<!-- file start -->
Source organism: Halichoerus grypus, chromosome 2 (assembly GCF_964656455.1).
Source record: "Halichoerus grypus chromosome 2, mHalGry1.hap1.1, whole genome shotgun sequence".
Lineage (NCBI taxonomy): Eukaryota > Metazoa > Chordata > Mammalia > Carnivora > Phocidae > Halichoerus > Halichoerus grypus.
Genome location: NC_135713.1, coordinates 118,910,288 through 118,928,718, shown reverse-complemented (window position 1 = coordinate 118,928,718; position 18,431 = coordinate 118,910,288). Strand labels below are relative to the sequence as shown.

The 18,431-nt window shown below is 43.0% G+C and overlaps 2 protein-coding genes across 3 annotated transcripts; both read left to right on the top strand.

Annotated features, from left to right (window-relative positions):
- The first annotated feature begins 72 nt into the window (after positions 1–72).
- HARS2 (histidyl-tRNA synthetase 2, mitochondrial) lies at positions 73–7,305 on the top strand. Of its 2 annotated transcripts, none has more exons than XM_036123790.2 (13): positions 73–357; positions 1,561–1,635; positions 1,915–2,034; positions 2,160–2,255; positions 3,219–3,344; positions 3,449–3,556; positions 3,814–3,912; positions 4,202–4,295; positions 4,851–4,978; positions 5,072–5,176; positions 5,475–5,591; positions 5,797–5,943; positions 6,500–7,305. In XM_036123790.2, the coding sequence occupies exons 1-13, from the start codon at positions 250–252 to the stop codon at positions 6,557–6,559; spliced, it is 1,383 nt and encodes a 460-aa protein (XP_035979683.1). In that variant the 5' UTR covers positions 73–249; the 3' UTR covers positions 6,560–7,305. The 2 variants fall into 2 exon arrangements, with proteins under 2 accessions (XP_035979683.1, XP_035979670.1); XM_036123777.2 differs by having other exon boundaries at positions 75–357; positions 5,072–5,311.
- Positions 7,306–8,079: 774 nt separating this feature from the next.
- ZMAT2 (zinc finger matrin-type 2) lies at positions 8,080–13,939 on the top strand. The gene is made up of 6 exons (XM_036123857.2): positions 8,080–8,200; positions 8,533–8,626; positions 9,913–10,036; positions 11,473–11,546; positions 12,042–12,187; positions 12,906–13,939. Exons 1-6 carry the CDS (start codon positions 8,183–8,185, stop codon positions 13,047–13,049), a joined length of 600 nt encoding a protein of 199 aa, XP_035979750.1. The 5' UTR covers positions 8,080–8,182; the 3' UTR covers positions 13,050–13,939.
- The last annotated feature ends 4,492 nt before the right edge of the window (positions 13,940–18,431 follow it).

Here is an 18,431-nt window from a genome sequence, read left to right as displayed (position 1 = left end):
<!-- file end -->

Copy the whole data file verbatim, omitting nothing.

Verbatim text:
Source organism: Halichoerus grypus, chromosome 2 (assembly GCF_964656455.1).
Source record: "Halichoerus grypus chromosome 2, mHalGry1.hap1.1, whole genome shotgun sequence".
Lineage (NCBI taxonomy): Eukaryota > Metazoa > Chordata > Mammalia > Carnivora > Phocidae > Halichoerus > Halichoerus grypus.
Genome location: NC_135713.1, coordinates 118,910,288 through 118,928,718, shown reverse-complemented (window position 1 = coordinate 118,928,718; position 18,431 = coordinate 118,910,288). Strand labels below are relative to the sequence as shown.

The 18,431-nt window shown below is 43.0% G+C and overlaps 2 protein-coding genes across 3 annotated transcripts; both read left to right on the top strand.

Annotated features, from left to right (window-relative positions):
- The first annotated feature begins 72 nt into the window (after positions 1–72).
- HARS2 (histidyl-tRNA synthetase 2, mitochondrial) lies at positions 73–7,305 on the top strand. Of its 2 annotated transcripts, none has more exons than XM_036123790.2 (13): positions 73–357; positions 1,561–1,635; positions 1,915–2,034; positions 2,160–2,255; positions 3,219–3,344; positions 3,449–3,556; positions 3,814–3,912; positions 4,202–4,295; positions 4,851–4,978; positions 5,072–5,176; positions 5,475–5,591; positions 5,797–5,943; positions 6,500–7,305. In XM_036123790.2, the coding sequence occupies exons 1-13, from the start codon at positions 250–252 to the stop codon at positions 6,557–6,559; spliced, it is 1,383 nt and encodes a 460-aa protein (XP_035979683.1). In that variant the 5' UTR covers positions 73–249; the 3' UTR covers positions 6,560–7,305. The 2 variants fall into 2 exon arrangements, with proteins under 2 accessions (XP_035979683.1, XP_035979670.1); XM_036123777.2 differs by having other exon boundaries at positions 75–357; positions 5,072–5,311.
- Positions 7,306–8,079: 774 nt separating this feature from the next.
- ZMAT2 (zinc finger matrin-type 2) lies at positions 8,080–13,939 on the top strand. The gene is made up of 6 exons (XM_036123857.2): positions 8,080–8,200; positions 8,533–8,626; positions 9,913–10,036; positions 11,473–11,546; positions 12,042–12,187; positions 12,906–13,939. Exons 1-6 carry the CDS (start codon positions 8,183–8,185, stop codon positions 13,047–13,049), a joined length of 600 nt encoding a protein of 199 aa, XP_035979750.1. The 5' UTR covers positions 8,080–8,182; the 3' UTR covers positions 13,050–13,939.
- The last annotated feature ends 4,492 nt before the right edge of the window (positions 13,940–18,431 follow it).

Here is an 18,431-nt window from a genome sequence, read left to right as displayed (position 1 = left end):